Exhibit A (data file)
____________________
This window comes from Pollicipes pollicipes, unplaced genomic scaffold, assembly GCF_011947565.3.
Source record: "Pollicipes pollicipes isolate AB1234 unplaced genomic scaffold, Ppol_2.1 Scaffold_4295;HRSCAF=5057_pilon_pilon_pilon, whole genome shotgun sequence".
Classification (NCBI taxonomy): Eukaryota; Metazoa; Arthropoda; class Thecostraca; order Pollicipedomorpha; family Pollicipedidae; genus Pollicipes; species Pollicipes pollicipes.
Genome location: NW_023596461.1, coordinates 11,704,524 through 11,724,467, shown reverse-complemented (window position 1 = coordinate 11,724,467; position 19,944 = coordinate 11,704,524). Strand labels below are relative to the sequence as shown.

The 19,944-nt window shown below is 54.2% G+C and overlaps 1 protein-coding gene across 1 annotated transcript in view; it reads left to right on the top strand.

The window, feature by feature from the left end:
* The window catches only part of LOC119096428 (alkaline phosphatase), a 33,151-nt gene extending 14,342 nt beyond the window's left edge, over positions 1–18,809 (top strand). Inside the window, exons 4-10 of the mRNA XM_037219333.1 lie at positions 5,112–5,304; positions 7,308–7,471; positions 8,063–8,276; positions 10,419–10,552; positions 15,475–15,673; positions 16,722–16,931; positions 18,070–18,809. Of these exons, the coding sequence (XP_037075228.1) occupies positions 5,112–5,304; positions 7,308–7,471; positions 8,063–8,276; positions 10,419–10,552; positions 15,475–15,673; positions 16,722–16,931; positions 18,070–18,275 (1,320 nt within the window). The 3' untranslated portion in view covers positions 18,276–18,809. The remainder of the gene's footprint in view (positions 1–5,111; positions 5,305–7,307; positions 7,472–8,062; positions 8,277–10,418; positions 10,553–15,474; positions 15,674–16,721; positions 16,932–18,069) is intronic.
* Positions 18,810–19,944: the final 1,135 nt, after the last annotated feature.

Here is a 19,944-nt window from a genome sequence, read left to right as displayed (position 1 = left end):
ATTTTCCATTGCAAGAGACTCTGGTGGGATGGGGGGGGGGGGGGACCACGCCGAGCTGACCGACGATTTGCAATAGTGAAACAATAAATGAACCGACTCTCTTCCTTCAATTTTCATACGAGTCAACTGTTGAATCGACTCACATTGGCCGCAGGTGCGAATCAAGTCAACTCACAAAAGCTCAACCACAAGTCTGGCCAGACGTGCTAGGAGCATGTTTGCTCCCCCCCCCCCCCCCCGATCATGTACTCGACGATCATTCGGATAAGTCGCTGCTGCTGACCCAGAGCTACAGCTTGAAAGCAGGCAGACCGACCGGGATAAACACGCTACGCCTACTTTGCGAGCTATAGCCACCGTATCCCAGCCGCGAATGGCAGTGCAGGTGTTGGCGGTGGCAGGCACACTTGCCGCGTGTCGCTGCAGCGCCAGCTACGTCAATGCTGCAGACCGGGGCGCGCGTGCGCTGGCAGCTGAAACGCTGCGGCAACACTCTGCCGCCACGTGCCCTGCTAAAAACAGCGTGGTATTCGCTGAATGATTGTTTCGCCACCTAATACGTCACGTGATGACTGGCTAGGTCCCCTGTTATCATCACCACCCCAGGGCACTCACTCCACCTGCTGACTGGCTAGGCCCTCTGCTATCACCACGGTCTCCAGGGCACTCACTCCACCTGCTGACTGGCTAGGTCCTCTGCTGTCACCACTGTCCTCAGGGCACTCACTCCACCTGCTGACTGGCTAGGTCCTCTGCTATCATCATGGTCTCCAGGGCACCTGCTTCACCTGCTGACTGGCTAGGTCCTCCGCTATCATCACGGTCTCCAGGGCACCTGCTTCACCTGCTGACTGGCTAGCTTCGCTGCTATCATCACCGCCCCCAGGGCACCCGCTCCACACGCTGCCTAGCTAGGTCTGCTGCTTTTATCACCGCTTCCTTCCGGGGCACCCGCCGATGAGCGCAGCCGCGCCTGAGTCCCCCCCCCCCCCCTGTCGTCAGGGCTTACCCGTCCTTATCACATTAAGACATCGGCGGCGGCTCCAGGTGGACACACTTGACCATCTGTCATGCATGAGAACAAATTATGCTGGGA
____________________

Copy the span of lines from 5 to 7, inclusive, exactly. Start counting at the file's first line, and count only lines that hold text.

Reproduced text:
The 19,944-nt window shown below is 54.2% G+C and overlaps 1 protein-coding gene across 1 annotated transcript in view; it reads left to right on the top strand.

The window, feature by feature from the left end:
* The window catches only part of LOC119096428 (alkaline phosphatase), a 33,151-nt gene extending 14,342 nt beyond the window's left edge, over positions 1–18,809 (top strand). Inside the window, exons 4-10 of the mRNA XM_037219333.1 lie at positions 5,112–5,304; positions 7,308–7,471; positions 8,063–8,276; positions 10,419–10,552; positions 15,475–15,673; positions 16,722–16,931; positions 18,070–18,809. Of these exons, the coding sequence (XP_037075228.1) occupies positions 5,112–5,304; positions 7,308–7,471; positions 8,063–8,276; positions 10,419–10,552; positions 15,475–15,673; positions 16,722–16,931; positions 18,070–18,275 (1,320 nt within the window). The 3' untranslated portion in view covers positions 18,276–18,809. The remainder of the gene's footprint in view (positions 1–5,111; positions 5,305–7,307; positions 7,472–8,062; positions 8,277–10,418; positions 10,553–15,474; positions 15,674–16,721; positions 16,932–18,069) is intronic.